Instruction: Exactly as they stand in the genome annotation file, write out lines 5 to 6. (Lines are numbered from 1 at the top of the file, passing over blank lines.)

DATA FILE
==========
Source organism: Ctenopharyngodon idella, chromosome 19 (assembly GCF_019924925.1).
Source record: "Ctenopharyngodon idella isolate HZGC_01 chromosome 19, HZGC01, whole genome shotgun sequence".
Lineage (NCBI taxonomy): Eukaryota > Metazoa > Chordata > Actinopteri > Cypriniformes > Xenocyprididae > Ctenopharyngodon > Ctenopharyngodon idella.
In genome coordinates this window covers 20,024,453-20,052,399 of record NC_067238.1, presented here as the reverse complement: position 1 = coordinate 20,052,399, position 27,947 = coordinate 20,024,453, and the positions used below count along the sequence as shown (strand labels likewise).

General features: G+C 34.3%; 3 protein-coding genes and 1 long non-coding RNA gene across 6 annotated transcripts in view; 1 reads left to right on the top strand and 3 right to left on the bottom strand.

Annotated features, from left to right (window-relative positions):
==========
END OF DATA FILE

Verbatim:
General features: G+C 34.3%; 3 protein-coding genes and 1 long non-coding RNA gene across 6 annotated transcripts in view; 1 reads left to right on the top strand and 3 right to left on the bottom strand.

Annotated features, from left to right (window-relative positions):